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Don Lewis, Massachusetts Audubon Society,
Fox Island Wildlife Management Area

A Spate of Spat — 26 May 2002

White caps in protected Chipman’s Cove?  You bet.  A northeast wind blasted off the ocean at 25 to 30 mph.  In Buzzards Bay to the south, these gusts created a seven-foot chop that swamped and sank a 22-foot fishing boat.  So what were three tiny kayaks doing in Wellfleet on Saturday afternoon?  Surfing the swells?  Well, yes and no, not really.  They were, of course, searching for turtles.  Not an easy task when riding a fiber glass bucking bronco.

We did managed to net two turtles.  And both of these terrapins were adorned with oyster spat, one (#1256, an 11-year-old female, see below) was carrying two spats.  Since we first noted this phenomenon on 11 May (see Glorious Day; use back button to return to this page), we have recorded seven turtles with spat that had set on their shells.  All were female turtles ranging in age from 6 years old to 15 years old; all were captured in Chipman’s Cove.

A search through the now 23-year database for Wellfleet Bay terrapin research shows no other record of oyster spat observed on turtles.  On the other hand, 2002 represents the first season we’ve surveyed Chipman’s Cove this extensively so early in the spring.  Local experts say these spat look like they’re a year old.  In Wellfleet waters, oysters spawn in July and “set” that is, fix themselves onto a solid surface like a rock or another shell in August.  So, one would assume that we should have noticed this activity in previous years when we were searching Chipman’s Cove in June, July, and August.  You have to admit, it’s rather hard to miss.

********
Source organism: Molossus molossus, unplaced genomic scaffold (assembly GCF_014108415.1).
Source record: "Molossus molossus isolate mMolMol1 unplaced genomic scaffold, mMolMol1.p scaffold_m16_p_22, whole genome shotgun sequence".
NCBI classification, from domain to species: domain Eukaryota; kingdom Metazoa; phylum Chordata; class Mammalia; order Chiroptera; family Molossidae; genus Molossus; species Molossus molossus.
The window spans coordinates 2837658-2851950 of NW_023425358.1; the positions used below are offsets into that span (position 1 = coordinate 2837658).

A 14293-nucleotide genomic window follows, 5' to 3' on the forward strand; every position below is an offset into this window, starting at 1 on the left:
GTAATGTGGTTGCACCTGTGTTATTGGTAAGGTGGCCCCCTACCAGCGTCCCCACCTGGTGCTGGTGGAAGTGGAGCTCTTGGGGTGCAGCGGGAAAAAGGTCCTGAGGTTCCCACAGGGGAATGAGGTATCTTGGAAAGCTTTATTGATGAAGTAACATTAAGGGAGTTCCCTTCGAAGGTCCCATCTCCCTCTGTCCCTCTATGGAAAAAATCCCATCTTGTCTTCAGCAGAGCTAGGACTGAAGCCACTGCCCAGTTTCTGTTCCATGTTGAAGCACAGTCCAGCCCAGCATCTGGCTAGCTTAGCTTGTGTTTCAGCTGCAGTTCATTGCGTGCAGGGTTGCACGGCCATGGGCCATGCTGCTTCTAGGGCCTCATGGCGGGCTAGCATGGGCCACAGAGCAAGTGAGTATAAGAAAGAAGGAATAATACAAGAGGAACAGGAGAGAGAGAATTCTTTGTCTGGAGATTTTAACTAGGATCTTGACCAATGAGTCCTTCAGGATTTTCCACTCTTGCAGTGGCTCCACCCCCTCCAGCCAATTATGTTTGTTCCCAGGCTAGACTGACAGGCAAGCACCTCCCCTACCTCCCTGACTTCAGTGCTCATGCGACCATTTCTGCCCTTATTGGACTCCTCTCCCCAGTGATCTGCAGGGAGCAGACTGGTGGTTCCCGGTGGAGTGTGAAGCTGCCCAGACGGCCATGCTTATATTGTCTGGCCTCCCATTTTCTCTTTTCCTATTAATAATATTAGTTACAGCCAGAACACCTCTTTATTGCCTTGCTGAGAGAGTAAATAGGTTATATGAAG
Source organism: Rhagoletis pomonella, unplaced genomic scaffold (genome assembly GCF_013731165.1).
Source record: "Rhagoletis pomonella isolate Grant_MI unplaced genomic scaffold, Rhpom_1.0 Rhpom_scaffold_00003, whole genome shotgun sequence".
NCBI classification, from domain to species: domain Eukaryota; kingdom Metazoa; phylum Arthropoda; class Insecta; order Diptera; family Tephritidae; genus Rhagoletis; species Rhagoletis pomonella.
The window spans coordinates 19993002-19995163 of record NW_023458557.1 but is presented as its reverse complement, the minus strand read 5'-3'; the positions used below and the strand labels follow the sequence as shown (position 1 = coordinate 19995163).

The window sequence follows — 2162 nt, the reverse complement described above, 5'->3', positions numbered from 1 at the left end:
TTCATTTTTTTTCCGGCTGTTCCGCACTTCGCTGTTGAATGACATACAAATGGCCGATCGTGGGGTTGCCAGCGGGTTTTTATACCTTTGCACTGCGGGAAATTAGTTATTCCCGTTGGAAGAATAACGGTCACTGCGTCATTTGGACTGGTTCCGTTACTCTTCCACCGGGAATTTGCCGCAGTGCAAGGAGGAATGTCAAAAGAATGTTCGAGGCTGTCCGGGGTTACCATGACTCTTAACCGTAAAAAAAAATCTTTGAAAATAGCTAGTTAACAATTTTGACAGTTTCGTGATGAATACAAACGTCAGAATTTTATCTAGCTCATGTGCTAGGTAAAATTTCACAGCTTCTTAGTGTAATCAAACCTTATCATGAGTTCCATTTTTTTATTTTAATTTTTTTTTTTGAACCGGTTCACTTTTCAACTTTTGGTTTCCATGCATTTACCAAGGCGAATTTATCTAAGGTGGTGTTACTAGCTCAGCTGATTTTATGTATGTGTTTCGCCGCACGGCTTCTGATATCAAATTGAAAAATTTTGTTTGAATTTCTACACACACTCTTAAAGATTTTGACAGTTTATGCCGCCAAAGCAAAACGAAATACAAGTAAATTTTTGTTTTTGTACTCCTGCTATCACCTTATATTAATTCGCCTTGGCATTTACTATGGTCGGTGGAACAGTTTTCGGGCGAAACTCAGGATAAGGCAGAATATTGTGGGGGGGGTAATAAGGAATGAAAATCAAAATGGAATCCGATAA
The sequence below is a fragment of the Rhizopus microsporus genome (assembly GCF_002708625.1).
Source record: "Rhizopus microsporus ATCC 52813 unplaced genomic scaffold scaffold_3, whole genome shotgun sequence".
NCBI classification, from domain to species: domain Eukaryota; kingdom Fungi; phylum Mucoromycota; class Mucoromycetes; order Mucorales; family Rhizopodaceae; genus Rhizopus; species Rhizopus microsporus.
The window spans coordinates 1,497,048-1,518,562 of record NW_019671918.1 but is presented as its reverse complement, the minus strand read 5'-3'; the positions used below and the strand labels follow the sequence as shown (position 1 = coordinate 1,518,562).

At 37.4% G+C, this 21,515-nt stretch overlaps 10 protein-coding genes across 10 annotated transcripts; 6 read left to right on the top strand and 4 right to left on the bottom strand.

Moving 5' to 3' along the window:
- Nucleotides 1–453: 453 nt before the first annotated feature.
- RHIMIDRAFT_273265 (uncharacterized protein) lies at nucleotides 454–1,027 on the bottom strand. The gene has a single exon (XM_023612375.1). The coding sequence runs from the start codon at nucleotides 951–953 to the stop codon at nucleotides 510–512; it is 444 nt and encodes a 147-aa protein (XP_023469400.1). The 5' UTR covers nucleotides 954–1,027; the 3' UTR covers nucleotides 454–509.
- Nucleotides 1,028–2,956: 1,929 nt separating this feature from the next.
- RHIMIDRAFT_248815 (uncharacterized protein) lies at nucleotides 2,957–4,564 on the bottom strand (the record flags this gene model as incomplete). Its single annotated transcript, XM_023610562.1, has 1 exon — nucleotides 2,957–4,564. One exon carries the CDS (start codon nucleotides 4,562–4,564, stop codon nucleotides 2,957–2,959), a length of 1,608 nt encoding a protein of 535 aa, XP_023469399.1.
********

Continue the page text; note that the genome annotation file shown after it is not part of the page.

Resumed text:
Beside #1256, the other turtles captured with spat are shown below.  Reading from top left to top right, then bottom left to bottom right, they are: (1) #613, a 15-year-old female, on 24 and 25 May; (2) #1214, an 11-year-old female still pre-pubescent, on 11 May; (3) #1255, a six-year-old pre-pubescent female, on 24 May; #1231, a 10-year-old female, on 19 May; #1243, a 12-year-old female, on 21 May; and #1227, a 15-year-old female, on 17 May.

To get a sense of the extent of this phenomenon, so far in 2002 we have captured 67 unique individuals in Chipman’s Cove.  Of that number, 50 were female and 15 were male.  So, the percentage of females with spat is 14; the overall percentage is a little over 10 percent.  Several of these turtles were shedding, yet the oysters did not come off with the peel.

Yesterday, the 25th, marked the first really workable tide in Blackfish Creek for the 2002 season.

Four terrapins were netted as they were flushed out of the creek by a –0.3 foot tide.  Two were males: #903, a 7-year-old first spotted in July 2000; and #1076, a 10-year-old male first seen 30 May last year.  The two females were first timers.  Number1257 is a mature 9-year-old, and #1258 is a pre-pubescent six-year-old.  While last evening was marginally exploitable, the constant churn of westerlies this spring has transformed Blackfish Creek into near opaqueness at least a month ahead of schedule.  Usually the murk comes from summer richness brought by warm weather; this season it’s merely thick silt.